Then, again, private subscriptions have fallen off. A man who sent one of his dependents to a hospital formerly felt in duty bound to pay something to that hospital, and a great many people gave subscriptions; but now, if they are employers of labour and have to pay on behalf of their employés, they say, "why should I send my two guineas, my five guineas, or my ten guineas to the hospital as well?" The result is that subscriptions from the employer class are falling off. I cannot say exactly what the working classes are doing, but I should imagine 1550 that they are doing their level best to keep their subscriptions up. I have been told by more than one general hospital that the subscriptions from the comparatively well-to-do are decreasing. It is also perfectly obvious that now we have got 14,500,000 insured people more people go to hospitals and have operations which, if the Act had not been passed, they would never have dreamed of undergoing. That, of course, means that there is a great deal more work thrown upon the hospitals. In the course of the last fortnight representatives of eight cottage hospitals in the Northern part of Middlesex had a conference, and the committee of management of the Great Northern Central Hospital which caters for Islington also, met and passed a resolution and interviewed me. As the result of those two consultations, I have put down this Amendment. I would like to give one or two examples why I think that the House ought to adopt this Amendment. Take, first of all, the ordinary case of a domestic servant who is an insured person. She is taken ill, and sees a panel doctor who tells her that she wants medical treatment, which he is not able to give her, and he advises her to go to the hospital. She goes to the hospital and stays there perhaps for four weeks, and then she comes out. She has had her wages all the time that she has been in the hospital, and she gets in a lump sum the medical benefit, 7s. 6d. per week, to which she is entitled. She might, and I dare say would, pay some of that back to the hospital, but we have got to take human nature as it is, and there is a temptation to that girl to use the money to buy something for herself. Again, the employer who in the ordinary case would have contributed perhaps two or three guineas to the hospital says, "I pay my 3d. per week for this girl, why should I give anything to the hospital as well?"
Take another case which came to my notice the other day. A young man earning 22s. per week went into the hospital and stayed there five weeks. When he came out he was met on the doorstep by the agent of the society with which he was insured and had passed over to him the sum of £3 10s. I am sorry to say that young man went off without subscribing anything at all. These may be exceptional cases, but there they are, and it is to meet them that I ask the House to accept my Amendment and to put it in the power of the hospital to get something in return for what they have spent on 1551 these insured people. After all, 10s. or 7s. 6d. is only a comparatively small sum. They cannot treat a person even in a cottage hospital for less than 25s. per week. I know that the Financial Secretary to the Treasury has every sympathy with the work of our great hospitals and with the work which they have done in trying to make the Act a success. He has said so over and over again. We all sympathise with them, but unfortunately sympathy, unless it is backed by something else, does not pay the half-yearly bills of these establishments, and we have therefore got to do something practical. I know exactly what the Financial Secretary will say. He will say, "Do not let us do it now; do not raise this awkward question at this time." We have got to face it sooner or later, and I say, "Let us face it now." I may be told that next year we shall have had much more experience to deal with it, but I say that every year it will get worse, and every year the hospitals will be inclined to drive a harder bargain. I, therefore, suggest that it would be well now to give the hospitals the powers which I propose in my Amendment.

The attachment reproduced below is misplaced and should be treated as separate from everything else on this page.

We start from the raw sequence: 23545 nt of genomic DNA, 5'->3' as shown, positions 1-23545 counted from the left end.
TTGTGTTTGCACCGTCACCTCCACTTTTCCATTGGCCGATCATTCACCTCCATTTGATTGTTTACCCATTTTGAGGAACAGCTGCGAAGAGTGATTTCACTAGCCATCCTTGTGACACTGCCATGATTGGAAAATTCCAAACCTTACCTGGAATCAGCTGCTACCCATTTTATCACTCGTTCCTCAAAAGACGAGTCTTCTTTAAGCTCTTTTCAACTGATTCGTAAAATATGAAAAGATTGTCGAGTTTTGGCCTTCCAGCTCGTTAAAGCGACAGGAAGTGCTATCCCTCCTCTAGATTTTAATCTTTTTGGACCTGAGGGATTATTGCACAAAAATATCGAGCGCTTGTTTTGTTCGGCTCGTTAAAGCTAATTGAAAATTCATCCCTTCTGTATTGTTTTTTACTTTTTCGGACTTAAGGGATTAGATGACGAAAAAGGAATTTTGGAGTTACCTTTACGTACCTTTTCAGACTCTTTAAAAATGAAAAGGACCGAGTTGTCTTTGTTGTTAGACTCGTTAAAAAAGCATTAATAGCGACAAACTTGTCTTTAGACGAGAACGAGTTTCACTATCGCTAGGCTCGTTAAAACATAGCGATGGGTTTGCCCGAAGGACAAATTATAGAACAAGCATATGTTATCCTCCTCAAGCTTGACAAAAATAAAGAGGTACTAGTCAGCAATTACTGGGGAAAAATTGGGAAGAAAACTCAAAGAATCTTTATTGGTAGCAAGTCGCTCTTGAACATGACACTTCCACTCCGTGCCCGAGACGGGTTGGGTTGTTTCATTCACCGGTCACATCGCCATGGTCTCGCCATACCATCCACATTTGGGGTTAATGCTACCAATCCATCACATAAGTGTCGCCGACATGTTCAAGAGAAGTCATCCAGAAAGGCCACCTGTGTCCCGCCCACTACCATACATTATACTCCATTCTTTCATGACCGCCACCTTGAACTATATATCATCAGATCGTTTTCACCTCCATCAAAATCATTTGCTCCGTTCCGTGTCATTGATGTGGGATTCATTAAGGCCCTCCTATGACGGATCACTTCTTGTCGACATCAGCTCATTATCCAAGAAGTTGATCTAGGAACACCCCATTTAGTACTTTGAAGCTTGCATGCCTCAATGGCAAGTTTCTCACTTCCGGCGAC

§ Mr. MASTERMAN
This is a matter which we discussed in Committee, and I certainly think that no one at this moment wishes to deal with the question of the hospitals as a whole. It is a narrow Amendment, and I will tell the hon. Gentleman why I think that it is undesirable that we should accept it. I would very much deprecate a discussion on the general position of hospitals and their future on such a narrow Amendment. Their future will not be settled by this Amendment, and personally I think that those who are deeply interested in the hospitals as well as those who desire considerable changes would greatly prefer that the whole subject should not come up at this time. The Amendment proposes to put a compulsion upon the insured person who has been in the hospital to pay over to them his sick benefit. I do not think that it is a fair compulsion to put upon insured persons.
§ Mr. MASTERMAN
But it would be a compulsion on the insured person, and I 1552 believe that the hospitals themselves would rather have the contributions they receive as voluntary contributions. We allow full power to the insured person to give any sum he pleases to the hospital out of his sick pay in accordance with what the hospital has done for him, and surely that is a good deal better way than compulsion. I believe that the Committee upstairs was very much influenced by a speech made by the hon. Member for Derby (Mr. Thomas), who gave us case after case in which persons having received good treatment from hospitals became friends of those hospitals for life. It is quite true that human nature is as it is, but it is very often a good deal better than it is supposed to be, and I am quite sure that we had better maintain the voluntary principle and see whether those who can afford it will not out of gratitude for the treatment they receive contribute something towards the hospitals out of the lump sum they get as medical benefit.
§ Mr. FORSTER
The Amendment of my hon. Friend does not interfere with the voluntary character of the Bill. It proposes that such "a sum may be paid to the hospital"; it does not say that it shall be paid. It does not make it compulsory on either the society or the individual.